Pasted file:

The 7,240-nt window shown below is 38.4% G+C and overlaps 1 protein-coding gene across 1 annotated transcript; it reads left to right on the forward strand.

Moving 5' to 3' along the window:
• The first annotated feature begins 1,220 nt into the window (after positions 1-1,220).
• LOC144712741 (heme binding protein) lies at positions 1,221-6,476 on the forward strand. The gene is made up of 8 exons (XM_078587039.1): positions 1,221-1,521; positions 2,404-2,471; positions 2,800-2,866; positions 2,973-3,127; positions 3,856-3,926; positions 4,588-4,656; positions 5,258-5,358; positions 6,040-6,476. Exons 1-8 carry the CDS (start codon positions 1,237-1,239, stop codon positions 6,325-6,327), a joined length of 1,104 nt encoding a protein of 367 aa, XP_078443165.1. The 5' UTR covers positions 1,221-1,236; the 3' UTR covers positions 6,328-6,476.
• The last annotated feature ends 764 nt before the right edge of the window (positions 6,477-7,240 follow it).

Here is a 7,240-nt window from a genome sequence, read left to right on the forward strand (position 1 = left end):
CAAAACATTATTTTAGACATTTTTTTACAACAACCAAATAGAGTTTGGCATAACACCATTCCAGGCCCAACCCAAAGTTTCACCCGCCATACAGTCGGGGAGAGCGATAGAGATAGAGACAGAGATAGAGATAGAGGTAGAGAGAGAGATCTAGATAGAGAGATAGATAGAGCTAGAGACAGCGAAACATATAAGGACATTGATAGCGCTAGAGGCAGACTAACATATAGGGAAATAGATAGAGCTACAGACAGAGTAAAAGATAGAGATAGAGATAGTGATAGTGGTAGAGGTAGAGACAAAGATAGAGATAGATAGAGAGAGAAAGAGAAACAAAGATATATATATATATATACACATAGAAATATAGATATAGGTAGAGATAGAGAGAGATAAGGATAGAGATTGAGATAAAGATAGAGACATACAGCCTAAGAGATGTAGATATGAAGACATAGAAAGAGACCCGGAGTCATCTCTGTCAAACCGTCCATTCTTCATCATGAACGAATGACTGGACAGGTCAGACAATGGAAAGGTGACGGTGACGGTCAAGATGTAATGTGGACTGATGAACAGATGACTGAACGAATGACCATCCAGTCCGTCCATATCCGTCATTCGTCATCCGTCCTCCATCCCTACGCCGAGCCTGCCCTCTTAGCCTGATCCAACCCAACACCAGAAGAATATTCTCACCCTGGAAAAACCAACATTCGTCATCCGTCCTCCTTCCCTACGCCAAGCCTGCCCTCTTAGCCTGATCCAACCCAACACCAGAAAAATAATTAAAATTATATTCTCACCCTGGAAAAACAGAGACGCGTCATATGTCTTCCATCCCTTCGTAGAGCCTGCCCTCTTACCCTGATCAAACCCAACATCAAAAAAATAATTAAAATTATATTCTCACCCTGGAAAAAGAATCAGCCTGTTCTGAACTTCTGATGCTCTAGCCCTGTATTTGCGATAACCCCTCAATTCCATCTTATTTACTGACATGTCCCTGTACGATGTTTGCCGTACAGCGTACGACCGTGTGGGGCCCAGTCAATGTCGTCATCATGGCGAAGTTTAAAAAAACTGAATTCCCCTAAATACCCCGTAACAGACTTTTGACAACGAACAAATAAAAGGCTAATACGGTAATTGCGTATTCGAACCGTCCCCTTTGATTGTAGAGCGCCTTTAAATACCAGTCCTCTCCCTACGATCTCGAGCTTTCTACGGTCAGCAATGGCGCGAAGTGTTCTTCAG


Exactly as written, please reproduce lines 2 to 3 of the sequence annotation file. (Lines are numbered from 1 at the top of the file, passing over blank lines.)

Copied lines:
Moving 5' to 3' along the window:
• The first annotated feature begins 1,220 nt into the window (after positions 1-1,220).